A titanic, expanding beam of energy sprang from close to the supermassive black hole in the centre of our Milky Way galaxy just 3.5 million years ago, when our ancient ancestors were already afoot in Africa, according to a study.
The event sent a cone-shaped burst of radiation through both poles of the galaxy and out into deep space, the study published in The Astrophysical Journal found.
The phenomenon, known as a Seyfert flare, created two enormous 'ionisation cones' that sliced through the Milky Way -- beginning with a relatively small diameter close to the black hole, and expanding vastly as they exited the galaxy.
The researchers found that the flare was so powerful that it impacted on the Magellanic Stream -- a long trail of gas extending from nearby dwarf galaxies called the Large and Small Magellanic Clouds.
The Magellanic Stream lies at an average 200,000 light years from the Milky Way, according to the scientists led by Professor Joss Bland-Hawthorn from Australia's ARC Centre of Excellence for All Sky Astrophysics in 3 Dimensions (ASTRO 3-D).
The explosion was too huge to have been triggered by anything other than nuclear activity associated with the black hole, known as Sagittarius A, or Sgr A*, which is about 4.2 million times more massive than the Sun, said the researchers.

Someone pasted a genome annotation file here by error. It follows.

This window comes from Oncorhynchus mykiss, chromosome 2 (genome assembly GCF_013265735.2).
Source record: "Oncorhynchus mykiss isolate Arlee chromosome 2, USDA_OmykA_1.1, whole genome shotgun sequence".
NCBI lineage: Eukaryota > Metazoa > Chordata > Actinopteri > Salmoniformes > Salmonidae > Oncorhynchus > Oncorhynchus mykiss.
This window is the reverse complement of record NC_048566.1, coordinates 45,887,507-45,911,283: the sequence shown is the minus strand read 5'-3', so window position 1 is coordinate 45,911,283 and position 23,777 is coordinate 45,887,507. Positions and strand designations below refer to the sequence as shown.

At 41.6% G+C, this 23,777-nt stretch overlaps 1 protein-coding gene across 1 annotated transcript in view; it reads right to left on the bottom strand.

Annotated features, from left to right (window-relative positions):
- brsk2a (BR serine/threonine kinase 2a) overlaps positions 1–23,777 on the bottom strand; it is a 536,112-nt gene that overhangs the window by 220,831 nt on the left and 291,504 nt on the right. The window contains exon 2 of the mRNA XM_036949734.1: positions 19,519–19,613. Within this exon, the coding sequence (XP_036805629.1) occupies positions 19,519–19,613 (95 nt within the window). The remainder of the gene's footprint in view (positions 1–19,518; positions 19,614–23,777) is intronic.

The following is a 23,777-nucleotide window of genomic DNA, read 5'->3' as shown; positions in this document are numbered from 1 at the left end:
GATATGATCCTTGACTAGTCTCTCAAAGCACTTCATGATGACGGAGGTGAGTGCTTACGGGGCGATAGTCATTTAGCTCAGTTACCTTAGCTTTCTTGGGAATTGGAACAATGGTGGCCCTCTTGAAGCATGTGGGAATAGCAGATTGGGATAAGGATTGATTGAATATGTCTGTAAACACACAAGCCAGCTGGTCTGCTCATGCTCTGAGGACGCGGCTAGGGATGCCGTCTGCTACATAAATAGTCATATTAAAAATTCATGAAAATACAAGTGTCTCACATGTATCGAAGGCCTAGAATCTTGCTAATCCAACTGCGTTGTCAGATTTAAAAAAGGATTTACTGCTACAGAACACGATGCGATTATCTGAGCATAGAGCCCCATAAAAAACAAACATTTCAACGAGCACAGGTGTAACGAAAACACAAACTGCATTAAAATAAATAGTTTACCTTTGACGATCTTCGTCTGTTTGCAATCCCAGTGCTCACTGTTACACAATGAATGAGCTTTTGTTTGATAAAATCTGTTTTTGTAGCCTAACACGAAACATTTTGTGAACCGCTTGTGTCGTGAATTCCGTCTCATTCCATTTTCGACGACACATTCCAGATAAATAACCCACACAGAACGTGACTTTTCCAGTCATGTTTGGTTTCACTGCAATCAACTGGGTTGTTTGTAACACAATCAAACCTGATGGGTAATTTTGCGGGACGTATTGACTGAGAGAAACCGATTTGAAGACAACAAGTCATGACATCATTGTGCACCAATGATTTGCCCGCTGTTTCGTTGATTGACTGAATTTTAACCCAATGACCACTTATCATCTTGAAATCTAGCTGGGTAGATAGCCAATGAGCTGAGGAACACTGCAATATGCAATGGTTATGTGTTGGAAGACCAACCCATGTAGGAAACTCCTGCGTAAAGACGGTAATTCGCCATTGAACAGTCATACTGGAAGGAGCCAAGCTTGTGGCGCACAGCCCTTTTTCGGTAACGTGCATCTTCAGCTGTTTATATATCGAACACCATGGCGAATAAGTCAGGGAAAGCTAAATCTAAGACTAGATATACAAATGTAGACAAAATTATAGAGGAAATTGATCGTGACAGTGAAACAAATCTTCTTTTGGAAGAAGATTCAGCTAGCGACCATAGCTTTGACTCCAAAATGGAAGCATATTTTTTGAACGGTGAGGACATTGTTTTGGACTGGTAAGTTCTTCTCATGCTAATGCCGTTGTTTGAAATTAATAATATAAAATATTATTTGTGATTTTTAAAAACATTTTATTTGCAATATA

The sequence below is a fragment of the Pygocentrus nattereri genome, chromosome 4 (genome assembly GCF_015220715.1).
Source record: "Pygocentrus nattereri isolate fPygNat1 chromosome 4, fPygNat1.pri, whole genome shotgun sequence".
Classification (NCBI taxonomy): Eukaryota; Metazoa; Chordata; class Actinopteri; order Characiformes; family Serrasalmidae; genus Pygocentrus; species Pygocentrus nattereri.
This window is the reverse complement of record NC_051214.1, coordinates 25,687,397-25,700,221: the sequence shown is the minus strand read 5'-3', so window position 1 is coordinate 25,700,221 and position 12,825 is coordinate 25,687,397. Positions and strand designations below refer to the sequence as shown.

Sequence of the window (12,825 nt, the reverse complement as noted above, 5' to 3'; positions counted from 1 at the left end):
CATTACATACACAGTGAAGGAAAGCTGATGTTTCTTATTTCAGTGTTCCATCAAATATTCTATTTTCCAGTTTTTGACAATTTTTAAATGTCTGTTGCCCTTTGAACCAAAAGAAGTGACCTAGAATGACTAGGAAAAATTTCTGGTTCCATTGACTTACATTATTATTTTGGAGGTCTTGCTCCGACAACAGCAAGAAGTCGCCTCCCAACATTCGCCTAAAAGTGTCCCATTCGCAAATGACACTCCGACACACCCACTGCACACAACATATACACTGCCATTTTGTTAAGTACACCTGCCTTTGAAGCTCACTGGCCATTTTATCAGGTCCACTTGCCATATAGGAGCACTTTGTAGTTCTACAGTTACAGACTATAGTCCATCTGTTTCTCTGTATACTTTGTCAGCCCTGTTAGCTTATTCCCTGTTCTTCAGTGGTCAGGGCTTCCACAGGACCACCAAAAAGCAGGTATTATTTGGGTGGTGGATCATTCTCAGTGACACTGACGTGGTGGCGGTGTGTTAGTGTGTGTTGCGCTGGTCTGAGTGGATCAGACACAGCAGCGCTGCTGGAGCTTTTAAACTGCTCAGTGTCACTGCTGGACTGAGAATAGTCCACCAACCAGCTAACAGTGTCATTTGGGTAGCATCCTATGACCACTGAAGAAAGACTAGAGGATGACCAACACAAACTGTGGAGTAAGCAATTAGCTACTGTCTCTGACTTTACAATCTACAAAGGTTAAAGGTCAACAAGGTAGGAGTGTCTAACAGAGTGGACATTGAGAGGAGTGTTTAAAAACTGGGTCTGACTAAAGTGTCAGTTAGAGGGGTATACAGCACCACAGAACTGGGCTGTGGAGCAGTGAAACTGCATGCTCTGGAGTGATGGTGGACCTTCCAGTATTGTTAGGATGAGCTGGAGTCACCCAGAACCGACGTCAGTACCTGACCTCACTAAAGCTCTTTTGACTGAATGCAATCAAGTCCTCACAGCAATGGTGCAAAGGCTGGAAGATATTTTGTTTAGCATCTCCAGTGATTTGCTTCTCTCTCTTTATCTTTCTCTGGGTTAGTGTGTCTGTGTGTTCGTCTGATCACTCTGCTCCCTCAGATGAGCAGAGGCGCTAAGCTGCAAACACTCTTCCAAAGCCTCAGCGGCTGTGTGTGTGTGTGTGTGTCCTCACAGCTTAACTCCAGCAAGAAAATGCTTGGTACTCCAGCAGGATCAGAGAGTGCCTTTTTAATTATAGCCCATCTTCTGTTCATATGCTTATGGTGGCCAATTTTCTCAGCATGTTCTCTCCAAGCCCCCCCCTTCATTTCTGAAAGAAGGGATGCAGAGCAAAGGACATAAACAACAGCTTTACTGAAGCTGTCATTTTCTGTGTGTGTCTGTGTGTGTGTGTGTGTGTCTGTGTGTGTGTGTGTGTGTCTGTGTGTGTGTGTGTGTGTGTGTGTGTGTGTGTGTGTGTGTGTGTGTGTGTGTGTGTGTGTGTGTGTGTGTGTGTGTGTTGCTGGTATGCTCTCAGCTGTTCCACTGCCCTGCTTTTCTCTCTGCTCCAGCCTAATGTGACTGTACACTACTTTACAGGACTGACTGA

"The flare must have been a bit like a lighthouse beam," said Bland-Hawthorn, who is also associated with the University of Sydney in Australia.
"Imagine darkness, and then someone switches on a lighthouse beacon for a brief period of time," said Bland-Hawthorn.
Using data gathered by the Hubble Space Telescope, the researchers calculated that the massive explosion took place little more than three million years ago.
In galactic terms, that is astonishingly recent, researchers said.
On Earth at that point, the asteroid that triggered the extinction of the dinosaurs was already 63 million years in the past, and humanity's ancient ancestors, the Australopithecines, were afoot in Africa, they said.
"This is a dramatic event that happened a few million years ago in the Milky Way's history," said Professor Lisa Kewley, Director of ASTRO 3-D.
"A massive blast of energy and radiation came right out of the galactic centre and into the surrounding material.
"This shows that the centre of the Milky Way is a much more dynamic place than we had previously thought. It is lucky we're not residing there," Kewley said.
The blast, the researchers estimate, lasted for perhaps 300,000 years -- an extremely short period in galactic terms.
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